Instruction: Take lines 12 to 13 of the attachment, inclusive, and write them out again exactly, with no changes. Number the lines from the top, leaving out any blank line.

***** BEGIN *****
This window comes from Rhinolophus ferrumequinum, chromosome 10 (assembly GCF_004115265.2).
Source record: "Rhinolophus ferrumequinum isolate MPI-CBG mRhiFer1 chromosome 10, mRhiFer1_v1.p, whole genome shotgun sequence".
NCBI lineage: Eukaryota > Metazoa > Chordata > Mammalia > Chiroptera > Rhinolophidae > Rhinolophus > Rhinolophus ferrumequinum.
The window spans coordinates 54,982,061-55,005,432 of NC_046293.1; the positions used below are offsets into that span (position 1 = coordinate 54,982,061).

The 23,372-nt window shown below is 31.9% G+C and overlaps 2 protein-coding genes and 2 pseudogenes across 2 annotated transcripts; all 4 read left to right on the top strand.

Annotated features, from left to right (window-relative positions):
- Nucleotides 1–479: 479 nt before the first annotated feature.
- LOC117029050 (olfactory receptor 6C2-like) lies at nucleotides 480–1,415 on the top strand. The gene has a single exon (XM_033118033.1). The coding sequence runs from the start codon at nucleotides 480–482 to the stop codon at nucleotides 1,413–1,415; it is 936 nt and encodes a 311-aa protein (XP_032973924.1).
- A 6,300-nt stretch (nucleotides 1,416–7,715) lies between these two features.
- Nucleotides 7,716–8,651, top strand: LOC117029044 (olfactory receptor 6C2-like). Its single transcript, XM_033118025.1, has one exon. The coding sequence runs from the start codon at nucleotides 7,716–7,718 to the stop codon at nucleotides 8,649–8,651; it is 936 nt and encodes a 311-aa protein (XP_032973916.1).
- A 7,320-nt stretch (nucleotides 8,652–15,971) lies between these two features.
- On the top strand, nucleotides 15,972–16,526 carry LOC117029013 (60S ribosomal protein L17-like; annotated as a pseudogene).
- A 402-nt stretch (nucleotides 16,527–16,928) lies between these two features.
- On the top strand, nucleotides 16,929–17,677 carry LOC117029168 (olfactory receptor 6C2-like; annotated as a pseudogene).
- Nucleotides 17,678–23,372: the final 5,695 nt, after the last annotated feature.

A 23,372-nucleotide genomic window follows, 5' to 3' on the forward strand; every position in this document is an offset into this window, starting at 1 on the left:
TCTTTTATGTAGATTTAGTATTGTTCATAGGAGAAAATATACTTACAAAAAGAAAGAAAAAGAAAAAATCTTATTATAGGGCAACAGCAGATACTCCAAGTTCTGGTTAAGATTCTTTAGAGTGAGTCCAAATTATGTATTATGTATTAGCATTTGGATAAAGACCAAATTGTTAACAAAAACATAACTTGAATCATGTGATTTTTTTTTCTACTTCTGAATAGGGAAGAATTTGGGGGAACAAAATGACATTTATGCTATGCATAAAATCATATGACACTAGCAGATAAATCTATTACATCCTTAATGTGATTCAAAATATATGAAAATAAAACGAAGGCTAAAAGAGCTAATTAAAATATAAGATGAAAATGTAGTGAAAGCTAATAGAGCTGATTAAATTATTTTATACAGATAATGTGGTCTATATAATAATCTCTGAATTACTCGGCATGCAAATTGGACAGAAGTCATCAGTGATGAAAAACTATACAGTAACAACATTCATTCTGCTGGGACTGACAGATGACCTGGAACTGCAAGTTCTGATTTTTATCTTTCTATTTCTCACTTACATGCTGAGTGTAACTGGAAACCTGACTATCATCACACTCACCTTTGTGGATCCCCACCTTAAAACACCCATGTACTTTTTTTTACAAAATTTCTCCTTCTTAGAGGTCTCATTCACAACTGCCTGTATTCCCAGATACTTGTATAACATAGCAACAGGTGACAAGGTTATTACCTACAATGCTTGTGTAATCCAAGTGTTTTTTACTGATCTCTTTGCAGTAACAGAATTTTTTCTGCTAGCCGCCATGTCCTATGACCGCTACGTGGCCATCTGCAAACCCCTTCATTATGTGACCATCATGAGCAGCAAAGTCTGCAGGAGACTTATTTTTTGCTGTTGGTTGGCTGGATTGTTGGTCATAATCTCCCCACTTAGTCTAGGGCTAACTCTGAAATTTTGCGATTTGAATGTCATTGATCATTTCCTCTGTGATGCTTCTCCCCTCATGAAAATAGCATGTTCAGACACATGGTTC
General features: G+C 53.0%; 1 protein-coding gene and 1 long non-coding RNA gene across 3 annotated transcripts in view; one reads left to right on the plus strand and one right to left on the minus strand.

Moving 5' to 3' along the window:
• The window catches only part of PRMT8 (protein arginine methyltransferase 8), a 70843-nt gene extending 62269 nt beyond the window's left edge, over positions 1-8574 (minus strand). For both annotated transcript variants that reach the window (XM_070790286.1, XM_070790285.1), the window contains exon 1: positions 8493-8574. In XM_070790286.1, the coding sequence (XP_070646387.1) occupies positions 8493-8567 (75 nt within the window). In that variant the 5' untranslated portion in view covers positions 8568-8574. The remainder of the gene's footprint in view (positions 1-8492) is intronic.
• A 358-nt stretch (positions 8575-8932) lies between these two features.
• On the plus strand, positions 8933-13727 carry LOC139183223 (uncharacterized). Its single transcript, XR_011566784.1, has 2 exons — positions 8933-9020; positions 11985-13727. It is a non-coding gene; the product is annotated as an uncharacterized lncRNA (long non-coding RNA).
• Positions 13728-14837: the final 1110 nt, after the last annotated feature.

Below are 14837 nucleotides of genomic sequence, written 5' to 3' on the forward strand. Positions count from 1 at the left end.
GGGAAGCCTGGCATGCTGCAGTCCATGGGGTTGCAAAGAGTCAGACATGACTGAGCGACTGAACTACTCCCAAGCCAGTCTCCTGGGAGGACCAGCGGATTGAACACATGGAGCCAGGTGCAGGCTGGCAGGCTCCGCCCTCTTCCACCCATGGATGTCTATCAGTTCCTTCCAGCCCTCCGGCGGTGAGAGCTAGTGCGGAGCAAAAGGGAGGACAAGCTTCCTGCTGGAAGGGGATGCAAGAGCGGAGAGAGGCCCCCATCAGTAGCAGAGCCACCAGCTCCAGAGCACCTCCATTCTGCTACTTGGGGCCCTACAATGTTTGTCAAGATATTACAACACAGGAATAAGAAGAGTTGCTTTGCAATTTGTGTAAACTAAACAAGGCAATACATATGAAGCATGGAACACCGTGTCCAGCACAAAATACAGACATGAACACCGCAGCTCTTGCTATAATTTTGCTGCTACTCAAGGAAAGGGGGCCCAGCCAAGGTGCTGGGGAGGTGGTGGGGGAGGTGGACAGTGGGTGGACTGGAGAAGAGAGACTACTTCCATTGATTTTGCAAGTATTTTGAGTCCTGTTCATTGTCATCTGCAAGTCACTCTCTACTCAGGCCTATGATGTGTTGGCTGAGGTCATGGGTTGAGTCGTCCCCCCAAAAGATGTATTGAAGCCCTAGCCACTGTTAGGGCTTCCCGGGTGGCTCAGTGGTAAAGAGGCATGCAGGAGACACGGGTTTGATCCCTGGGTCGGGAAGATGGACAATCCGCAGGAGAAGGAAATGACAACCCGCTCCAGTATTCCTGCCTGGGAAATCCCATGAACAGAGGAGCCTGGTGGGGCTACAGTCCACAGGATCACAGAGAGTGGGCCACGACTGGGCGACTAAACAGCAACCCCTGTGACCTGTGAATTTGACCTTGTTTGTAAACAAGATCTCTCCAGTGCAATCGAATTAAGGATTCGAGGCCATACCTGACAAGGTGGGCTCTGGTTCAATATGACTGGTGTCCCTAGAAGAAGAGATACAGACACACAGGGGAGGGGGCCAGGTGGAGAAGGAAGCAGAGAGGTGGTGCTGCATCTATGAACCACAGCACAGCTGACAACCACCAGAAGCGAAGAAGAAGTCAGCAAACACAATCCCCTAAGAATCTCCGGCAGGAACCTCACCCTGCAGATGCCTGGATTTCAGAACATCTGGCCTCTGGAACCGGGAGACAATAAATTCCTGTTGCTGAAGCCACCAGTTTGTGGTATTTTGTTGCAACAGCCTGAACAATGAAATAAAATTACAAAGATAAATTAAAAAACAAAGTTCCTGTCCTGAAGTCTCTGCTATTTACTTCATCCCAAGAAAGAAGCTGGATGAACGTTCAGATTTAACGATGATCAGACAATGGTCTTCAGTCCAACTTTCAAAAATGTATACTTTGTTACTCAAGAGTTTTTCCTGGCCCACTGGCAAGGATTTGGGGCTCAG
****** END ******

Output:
- On the top strand, nucleotides 15,972–16,526 carry LOC117029013 (60S ribosomal protein L17-like; annotated as a pseudogene).
- A 402-nt stretch (nucleotides 16,527–16,928) lies between these two features.